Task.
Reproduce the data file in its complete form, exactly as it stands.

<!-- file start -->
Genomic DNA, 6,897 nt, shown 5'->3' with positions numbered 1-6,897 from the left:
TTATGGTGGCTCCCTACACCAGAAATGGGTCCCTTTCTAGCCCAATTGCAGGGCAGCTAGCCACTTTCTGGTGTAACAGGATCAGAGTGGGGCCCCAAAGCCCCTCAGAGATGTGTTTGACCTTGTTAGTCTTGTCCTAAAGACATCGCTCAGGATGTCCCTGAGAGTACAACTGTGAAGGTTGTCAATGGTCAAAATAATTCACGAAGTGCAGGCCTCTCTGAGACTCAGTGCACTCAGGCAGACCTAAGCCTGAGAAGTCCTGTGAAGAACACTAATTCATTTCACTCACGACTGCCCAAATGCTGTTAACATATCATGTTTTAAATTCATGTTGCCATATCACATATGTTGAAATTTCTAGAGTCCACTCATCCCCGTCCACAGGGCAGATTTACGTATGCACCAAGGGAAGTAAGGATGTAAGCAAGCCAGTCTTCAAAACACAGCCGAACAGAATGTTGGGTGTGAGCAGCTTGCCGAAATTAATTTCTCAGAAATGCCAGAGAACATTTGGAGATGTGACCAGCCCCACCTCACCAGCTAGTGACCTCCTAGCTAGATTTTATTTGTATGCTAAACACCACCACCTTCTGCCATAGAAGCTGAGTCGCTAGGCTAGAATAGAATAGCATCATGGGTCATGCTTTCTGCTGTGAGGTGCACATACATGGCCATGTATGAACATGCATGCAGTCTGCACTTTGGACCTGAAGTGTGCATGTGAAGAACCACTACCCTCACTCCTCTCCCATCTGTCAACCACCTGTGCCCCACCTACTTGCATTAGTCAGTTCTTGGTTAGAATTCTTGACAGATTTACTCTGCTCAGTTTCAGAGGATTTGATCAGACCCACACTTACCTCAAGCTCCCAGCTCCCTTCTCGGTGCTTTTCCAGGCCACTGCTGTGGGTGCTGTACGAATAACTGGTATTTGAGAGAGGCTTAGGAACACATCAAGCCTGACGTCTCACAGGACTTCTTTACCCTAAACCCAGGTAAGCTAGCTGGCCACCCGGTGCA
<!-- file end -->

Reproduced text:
Genomic DNA, 6,897 nt, shown 5'->3' with positions numbered 1-6,897 from the left:
TTATGGTGGCTCCCTACACCAGAAATGGGTCCCTTTCTAGCCCAATTGCAGGGCAGCTAGCCACTTTCTGGTGTAACAGGATCAGAGTGGGGCCCCAAAGCCCCTCAGAGATGTGTTTGACCTTGTTAGTCTTGTCCTAAAGACATCGCTCAGGATGTCCCTGAGAGTACAACTGTGAAGGTTGTCAATGGTCAAAATAATTCACGAAGTGCAGGCCTCTCTGAGACTCAGTGCACTCAGGCAGACCTAAGCCTGAGAAGTCCTGTGAAGAACACTAATTCATTTCACTCACGACTGCCCAAATGCTGTTAACATATCATGTTTTAAATTCATGTTGCCATATCACATATGTTGAAATTTCTAGAGTCCACTCATCCCCGTCCACAGGGCAGATTTACGTATGCACCAAGGGAAGTAAGGATGTAAGCAAGCCAGTCTTCAAAACACAGCCGAACAGAATGTTGGGTGTGAGCAGCTTGCCGAAATTAATTTCTCAGAAATGCCAGAGAACATTTGGAGATGTGACCAGCCCCACCTCACCAGCTAGTGACCTCCTAGCTAGATTTTATTTGTATGCTAAACACCACCACCTTCTGCCATAGAAGCTGAGTCGCTAGGCTAGAATAGAATAGCATCATGGGTCATGCTTTCTGCTGTGAGGTGCACATACATGGCCATGTATGAACATGCATGCAGTCTGCACTTTGGACCTGAAGTGTGCATGTGAAGAACCACTACCCTCACTCCTCTCCCATCTGTCAACCACCTGTGCCCCACCTACTTGCATTAGTCAGTTCTTGGTTAGAATTCTTGACAGATTTACTCTGCTCAGTTTCAGAGGATTTGATCAGACCCACACTTACCTCAAGCTCCCAGCTCCCTTCTCGGTGCTTTTCCAGGCCACTGCTGTGGGTGCTGTACGAATAACTGGTATTTGAGAGAGGCTTAGGAACACATCAAGCCTGACGTCTCACAGGACTTCTTTACCCTAAACCCAGGTAAGCTAGCTGGCCACCCGGTGCA